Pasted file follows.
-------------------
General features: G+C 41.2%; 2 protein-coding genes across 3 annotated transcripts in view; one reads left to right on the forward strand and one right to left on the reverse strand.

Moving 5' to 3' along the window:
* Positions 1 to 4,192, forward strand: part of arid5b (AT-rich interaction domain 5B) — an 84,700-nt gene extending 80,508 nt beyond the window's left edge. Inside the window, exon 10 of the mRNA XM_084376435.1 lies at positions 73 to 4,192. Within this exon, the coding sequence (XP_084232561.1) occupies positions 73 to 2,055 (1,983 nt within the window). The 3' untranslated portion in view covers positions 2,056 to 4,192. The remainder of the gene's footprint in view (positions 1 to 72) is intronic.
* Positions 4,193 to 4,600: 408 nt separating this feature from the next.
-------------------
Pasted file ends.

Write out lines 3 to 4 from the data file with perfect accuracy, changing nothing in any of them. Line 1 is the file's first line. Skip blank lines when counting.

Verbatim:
* Positions 1 to 4,192, forward strand: part of arid5b (AT-rich interaction domain 5B) — an 84,700-nt gene extending 80,508 nt beyond the window's left edge. Inside the window, exon 10 of the mRNA XM_084376435.1 lies at positions 73 to 4,192. Within this exon, the coding sequence (XP_084232561.1) occupies positions 73 to 2,055 (1,983 nt within the window). The 3' untranslated portion in view covers positions 2,056 to 4,192. The remainder of the gene's footprint in view (positions 1 to 72) is intronic.
* Positions 4,193 to 4,600: 408 nt separating this feature from the next.